Universal Pictures' "Leatherheads," the George Clooney-Renee Zellweger movie about the nascent days of professional football, tries to re-create the madcap flair of 1930s-era screwball comedies.
Walden Media and 20th Century Fox's "Nim's Island," starring Abigail Breslin, Jodie Foster, Gerard Butler and a small menagerie of exotic animals, is a throwback as well, to a wide-eyed adventure in the spirit of "Swiss Family Robinson."
Today's two major new releases will compete this weekend at the box office for a hallowed Hollywood tradition of another sort: bragging rights.
In the fight for No. 1, star power should give Projector look-alike Clooney a slim edge. Look for "Leatherheads" to open with around $16 million in ticket sales, with "Nim's" and last weekend's leader, the blackjack thriller "21" from Sony Pictures, in a tight finish for second at around $13 million apiece.
Consumer tracking surveys indicate that "Leatherheads" could reach $20 million in its first three days, but overall moviegoing has been soft in recent weeks and the core audience for the film, adults ages 25 and up, can be reluctant to rush to the multiplex to catch anything on the first weekend.
Universal has been selling the PG-13-rated "Leatherheads," which cost $58 million to produce, as a marriage of sports comedy and romantic comedy.
Billboards feature a scowling, black-eyed Clooney and his mud-soaked teammates, including co-star John Krasinski from "The Office." Trailers and TV spots play up the football-field slapstick bits that could help pull in younger patrons.
The marketing also teases the romantic-rivalry story line and the old-fashioned sassy banter. In the trailer, Clooney, as team captain Dodge Connolly, tells Zellweger's cub reporter character, Lexie Littleton: "You're the kind of cocktail that comes on like sugar but gives you a kick in the head."
Clooney, who also directed and helped produce the picture, has been an enthusiastic promoter, as usual.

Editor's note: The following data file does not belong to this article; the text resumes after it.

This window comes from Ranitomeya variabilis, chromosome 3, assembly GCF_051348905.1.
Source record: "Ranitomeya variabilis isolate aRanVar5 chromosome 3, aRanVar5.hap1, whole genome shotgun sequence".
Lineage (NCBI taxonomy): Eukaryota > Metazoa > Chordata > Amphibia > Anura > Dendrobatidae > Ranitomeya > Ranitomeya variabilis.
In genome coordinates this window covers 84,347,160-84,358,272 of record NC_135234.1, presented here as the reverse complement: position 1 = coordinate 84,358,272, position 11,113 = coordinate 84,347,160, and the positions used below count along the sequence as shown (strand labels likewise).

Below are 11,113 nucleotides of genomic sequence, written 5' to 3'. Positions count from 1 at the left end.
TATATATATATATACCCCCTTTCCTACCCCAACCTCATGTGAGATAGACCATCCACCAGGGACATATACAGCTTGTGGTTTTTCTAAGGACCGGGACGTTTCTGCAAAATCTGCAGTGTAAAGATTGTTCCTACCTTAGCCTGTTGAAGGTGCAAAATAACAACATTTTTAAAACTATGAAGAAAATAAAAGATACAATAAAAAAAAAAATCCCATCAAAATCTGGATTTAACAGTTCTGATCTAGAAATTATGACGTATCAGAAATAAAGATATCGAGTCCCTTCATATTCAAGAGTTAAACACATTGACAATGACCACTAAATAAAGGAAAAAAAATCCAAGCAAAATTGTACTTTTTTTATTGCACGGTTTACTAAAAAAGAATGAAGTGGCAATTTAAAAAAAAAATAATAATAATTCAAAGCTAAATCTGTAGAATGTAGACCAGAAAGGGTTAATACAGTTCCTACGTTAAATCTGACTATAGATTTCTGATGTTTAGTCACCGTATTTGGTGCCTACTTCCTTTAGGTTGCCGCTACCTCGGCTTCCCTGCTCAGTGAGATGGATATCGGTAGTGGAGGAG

He and Zellweger went on a whistle-stop tour last week to talk up the movie in such smaller markets as Duluth, Minn.; Maysville, Ky.; Salisbury, N.C.; and Greenville, S.C. The markets all have some tie to the movie or cast -- one of the teams is based in Duluth, and Clooney's real-life father and aunt Rosemary Clooney were born in Maysville.
The PG-rated "Nim's Island," which cost about $37 million to produce, is aimed mainly at moms and 7- to 12-year-old girls but should appeal to other women who are fans of Foster and Butler, best known as the Spartan beefcake King Leonidas in "300."
To address the movie's potential boy problem (as in, "Boy, I'd rather eat a plate full of Brussels sprouts than watch a movie about some girl"), the Fox Walden marketing team has been highlighting the adventure scenes and the creatures including lizards, sea lions and pelicans.
Those elements, and the humor involving Foster's reclusive author character and the hero of her books, a wisecracking, Indiana Jones type played by Butler, should broaden the appeal beyond young girls, said Cary Granat, co-chief executive of Walden Media.
The story centers on Nim, who lives with her dad on a remote island. When her father goes missing, a twist of fate brings her together with her favorite writer. They must draw courage from the hero and, of course, each other to conquer the island and save the day.
Projector is getting verklempt just thinking about it.
Walden, which specializes in family-oriented entertainment, has enjoyed big success with "The Chronicles of Narnia" franchise at Walt Disney Co., but has had mixed results with Fox and other studios. Two Fox Walden projects flopped last year, "Mr. Magorium's Wonder Emporium" and "The Seeker: The Dark Is Rising."
Granat said he hoped "Nim's" can open with a top-three finish this weekend and ride word of mouth to a solid run in the coming weeks, like that seen with "Holes," "Bridge to Terabithia" and, most notably, its 2006 version of "Charlotte's Web." That one launched to $11.5 million and went on to gross $83 million domestically, or about seven times its opening weekend.
"Once we get open we can stay open for a long time," he said.
"The Ruins," an R-rated horror movie co-financed by DreamWorks Pictures and Spyglass Entertainment at a production cost of $25 million, also opens wide today.
Shockingly, considering the current trend, it is not a remake of an Asian thriller. Instead, the movie is based on a bestselling novel by Scott B. Smith, author and screenwriter of the 1998 crime thriller "A Simple Plan," one of Projector's personal favorites.
The movie, whose low-profile cast includes Jena Malone from "Into the Wild," is about a group of friends whose Mexican holiday goes awry when they embark on an archaeological dig in the jungle, where something evil lives among the ruins.
The core audience for the movie, which DreamWorks/Paramount is distributing, will be 18- to 24-year-olds. Tracking points to an opening of about $8 million, though horror flicks often scare up more business than expected.Copyright © 2014, Los Angeles Times